1992 -- Christopher Merola, 21, was shot to death in September in Staten Island, N.Y., and two other people were wounded in a gunfight that started when one family's dog urinated into bushes on a neighbor's property.
1992 -- James Sinclair, who had sued the Los Angeles Police Department in an excessive-force case, shot his lawyer, Michael Friedman, to death in June. The Associated Press said witnesses to the shooting quoted Sinclair as saying, "Attorneys have ruined the world," "Attorneys have done enough damage to the people," and "Now is the day of justice."
1992 -- THE DIMINISHING VALUE OF LIFE Thomas Hall, 57, was convicted of manslaughter in Nashville, Tenn., in April in the 1991 shooting death of his brother Howard. According to the prosecutor, Thomas, who had just mopped the kitchen floor, became upset when Howard tracked in mud from the outside. Thomas yelled at Howard, and both men ran for their guns.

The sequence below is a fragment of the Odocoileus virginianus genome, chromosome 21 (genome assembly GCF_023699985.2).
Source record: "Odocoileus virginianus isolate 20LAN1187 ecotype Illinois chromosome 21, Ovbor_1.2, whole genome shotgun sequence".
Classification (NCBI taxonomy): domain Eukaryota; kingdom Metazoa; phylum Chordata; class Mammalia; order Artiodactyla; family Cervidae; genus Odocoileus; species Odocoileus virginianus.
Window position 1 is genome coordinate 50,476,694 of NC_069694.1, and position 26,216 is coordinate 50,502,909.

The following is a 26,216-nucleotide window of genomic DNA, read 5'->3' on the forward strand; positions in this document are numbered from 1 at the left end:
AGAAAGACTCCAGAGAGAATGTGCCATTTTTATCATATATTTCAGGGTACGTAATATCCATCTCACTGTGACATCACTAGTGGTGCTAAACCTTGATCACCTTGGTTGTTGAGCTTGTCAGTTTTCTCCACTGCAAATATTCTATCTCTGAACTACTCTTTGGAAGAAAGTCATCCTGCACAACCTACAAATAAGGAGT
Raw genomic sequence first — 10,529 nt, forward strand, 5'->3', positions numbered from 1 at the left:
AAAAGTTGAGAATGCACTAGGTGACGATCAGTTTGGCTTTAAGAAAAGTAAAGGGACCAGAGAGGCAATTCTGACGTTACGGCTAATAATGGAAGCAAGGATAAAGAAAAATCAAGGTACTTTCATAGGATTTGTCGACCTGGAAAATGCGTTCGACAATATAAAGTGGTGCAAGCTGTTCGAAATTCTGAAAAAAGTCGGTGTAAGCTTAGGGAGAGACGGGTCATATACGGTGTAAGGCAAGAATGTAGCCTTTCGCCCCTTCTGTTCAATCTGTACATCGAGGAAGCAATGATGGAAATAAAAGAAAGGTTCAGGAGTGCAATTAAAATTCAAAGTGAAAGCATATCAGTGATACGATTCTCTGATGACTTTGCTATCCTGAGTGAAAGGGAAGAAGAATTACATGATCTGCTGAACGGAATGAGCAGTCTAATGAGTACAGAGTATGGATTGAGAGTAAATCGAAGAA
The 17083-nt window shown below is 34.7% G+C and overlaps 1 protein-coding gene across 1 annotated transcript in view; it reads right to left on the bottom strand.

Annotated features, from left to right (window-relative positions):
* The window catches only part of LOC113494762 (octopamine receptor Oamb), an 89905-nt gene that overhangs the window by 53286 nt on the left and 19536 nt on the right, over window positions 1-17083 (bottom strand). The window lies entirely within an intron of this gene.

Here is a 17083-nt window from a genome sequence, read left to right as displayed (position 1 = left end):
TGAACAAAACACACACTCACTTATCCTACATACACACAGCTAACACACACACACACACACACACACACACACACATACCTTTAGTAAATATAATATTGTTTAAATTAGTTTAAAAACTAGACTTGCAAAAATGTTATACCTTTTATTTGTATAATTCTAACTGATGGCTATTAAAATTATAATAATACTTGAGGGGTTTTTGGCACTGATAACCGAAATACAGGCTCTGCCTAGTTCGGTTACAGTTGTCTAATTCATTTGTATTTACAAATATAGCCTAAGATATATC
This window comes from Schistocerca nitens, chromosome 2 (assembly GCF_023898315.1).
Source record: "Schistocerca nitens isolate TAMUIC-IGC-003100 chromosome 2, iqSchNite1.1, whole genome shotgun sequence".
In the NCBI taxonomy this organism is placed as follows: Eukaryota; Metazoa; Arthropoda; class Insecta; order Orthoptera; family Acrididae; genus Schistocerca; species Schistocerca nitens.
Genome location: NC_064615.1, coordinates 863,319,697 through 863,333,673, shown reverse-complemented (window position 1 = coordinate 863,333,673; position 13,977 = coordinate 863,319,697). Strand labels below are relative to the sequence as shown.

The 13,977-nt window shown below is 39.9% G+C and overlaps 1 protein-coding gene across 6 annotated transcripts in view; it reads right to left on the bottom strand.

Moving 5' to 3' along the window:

1994 -- In April, a 40-year-old woman was mauled to death by a cougar on a mountain trail in northern California, leaving her two children, aged 8 and 5, motherless. After the cougar was tracked down and killed a week later, the Folsom City Zoo set up a trust fund for the cougar's cub, and as of mid-May, the cub's fund had received $21,000, vs. $9,000 for a trust fund established for the woman's children by family friends.
1997 -- NAME IN THE NEWS Hawaii's Big Island closed out its 1996 highway death toll at 35 (compared to 23 in 1995) on Dec. 26 with the one-vehicle crash in Hamakua of motorcyclist Hy Hoe Silva, 41.
1996 -- Life Imitates "Twin Peaks": Jenny Lee Owens, 39, describing in a London, Ohio, court in May how it was not her fault that her boyfriend got shot to death: "Something came into the room. It was not a person. It was like a color. Me and it, whatever it was, we both had the gun. Somehow it had passed into me. It was holding the gun; I was standing behind it." The two of them then walked down the hall to the living room, where "it" pointed the gun at the back of her boyfriend's head and pulled the trigger.